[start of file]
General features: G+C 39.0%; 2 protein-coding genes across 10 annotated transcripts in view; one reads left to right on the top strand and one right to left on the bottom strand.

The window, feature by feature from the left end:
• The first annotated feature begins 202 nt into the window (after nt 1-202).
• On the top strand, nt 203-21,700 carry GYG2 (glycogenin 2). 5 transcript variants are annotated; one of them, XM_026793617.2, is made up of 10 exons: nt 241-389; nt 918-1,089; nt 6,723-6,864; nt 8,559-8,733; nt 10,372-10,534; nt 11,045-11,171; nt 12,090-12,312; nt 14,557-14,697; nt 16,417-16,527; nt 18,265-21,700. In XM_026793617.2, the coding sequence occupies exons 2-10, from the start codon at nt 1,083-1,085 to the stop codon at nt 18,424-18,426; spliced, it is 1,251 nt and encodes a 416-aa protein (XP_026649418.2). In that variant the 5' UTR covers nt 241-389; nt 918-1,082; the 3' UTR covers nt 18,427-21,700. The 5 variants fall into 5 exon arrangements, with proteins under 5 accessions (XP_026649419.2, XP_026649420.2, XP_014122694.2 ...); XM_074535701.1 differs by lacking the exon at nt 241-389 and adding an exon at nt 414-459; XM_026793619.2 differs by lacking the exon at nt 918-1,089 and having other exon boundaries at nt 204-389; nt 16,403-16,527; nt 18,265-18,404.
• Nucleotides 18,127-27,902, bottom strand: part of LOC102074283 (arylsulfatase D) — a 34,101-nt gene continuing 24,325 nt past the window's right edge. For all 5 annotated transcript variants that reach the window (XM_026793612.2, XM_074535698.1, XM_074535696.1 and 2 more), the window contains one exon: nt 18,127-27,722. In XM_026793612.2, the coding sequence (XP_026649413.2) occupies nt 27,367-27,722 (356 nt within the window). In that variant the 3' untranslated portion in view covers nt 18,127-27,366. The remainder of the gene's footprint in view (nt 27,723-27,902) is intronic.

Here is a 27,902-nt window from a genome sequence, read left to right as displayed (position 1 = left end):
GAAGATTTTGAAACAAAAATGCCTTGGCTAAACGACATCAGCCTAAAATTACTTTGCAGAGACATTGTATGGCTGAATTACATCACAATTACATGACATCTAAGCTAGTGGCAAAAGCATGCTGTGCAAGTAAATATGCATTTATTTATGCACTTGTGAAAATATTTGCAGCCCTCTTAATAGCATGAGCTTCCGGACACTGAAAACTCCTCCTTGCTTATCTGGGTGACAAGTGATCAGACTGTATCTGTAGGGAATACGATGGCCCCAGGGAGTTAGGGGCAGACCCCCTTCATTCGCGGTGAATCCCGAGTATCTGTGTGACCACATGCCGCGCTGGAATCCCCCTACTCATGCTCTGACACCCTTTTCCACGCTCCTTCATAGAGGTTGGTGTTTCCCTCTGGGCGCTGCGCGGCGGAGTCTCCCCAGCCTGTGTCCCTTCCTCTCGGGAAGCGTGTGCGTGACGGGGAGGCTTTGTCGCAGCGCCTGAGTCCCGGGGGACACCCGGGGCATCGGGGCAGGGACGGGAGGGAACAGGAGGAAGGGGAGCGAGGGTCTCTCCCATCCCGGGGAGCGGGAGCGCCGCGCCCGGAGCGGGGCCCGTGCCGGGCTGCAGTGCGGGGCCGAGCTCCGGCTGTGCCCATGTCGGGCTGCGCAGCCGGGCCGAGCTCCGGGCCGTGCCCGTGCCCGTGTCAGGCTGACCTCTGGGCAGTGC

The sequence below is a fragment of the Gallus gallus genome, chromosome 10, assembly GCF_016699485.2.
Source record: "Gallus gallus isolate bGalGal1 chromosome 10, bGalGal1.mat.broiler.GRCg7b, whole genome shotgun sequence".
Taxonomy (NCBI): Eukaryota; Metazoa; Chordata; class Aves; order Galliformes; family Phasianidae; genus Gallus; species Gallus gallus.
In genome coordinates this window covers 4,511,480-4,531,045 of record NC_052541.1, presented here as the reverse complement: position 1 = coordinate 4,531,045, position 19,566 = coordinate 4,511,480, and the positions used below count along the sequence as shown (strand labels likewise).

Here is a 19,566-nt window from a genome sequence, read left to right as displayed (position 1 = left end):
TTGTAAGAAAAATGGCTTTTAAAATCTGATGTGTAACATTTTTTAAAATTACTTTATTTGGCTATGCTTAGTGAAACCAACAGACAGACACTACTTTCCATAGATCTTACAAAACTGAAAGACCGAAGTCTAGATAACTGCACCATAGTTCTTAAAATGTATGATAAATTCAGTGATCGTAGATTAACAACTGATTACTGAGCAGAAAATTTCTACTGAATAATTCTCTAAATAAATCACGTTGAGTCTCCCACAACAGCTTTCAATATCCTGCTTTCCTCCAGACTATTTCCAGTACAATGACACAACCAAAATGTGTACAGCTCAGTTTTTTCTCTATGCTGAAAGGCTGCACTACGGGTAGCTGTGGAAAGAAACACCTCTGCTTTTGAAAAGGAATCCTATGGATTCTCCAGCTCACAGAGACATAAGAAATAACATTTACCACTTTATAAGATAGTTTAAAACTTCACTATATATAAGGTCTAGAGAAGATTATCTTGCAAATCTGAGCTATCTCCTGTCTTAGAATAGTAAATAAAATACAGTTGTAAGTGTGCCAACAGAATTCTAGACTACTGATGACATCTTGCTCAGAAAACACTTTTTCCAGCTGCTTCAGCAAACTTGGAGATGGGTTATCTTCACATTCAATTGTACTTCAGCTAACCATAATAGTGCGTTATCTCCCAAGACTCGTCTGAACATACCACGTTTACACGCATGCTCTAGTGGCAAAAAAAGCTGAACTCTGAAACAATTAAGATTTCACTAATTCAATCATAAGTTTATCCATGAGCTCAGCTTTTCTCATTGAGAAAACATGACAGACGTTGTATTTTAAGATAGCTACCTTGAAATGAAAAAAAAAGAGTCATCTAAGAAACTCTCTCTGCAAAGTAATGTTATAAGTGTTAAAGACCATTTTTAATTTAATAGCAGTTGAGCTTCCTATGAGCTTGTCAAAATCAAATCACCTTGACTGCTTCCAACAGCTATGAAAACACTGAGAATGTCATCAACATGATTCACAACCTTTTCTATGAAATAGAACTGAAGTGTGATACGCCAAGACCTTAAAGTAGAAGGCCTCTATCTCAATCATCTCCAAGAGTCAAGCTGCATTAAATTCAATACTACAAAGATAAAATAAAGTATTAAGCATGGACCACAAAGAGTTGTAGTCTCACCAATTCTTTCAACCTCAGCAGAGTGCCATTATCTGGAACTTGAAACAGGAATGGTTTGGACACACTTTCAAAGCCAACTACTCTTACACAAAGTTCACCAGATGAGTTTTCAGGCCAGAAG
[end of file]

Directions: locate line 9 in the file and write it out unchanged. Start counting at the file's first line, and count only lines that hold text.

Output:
Source record: "Gallus gallus isolate bGalGal1 chromosome 10, bGalGal1.mat.broiler.GRCg7b, whole genome shotgun sequence".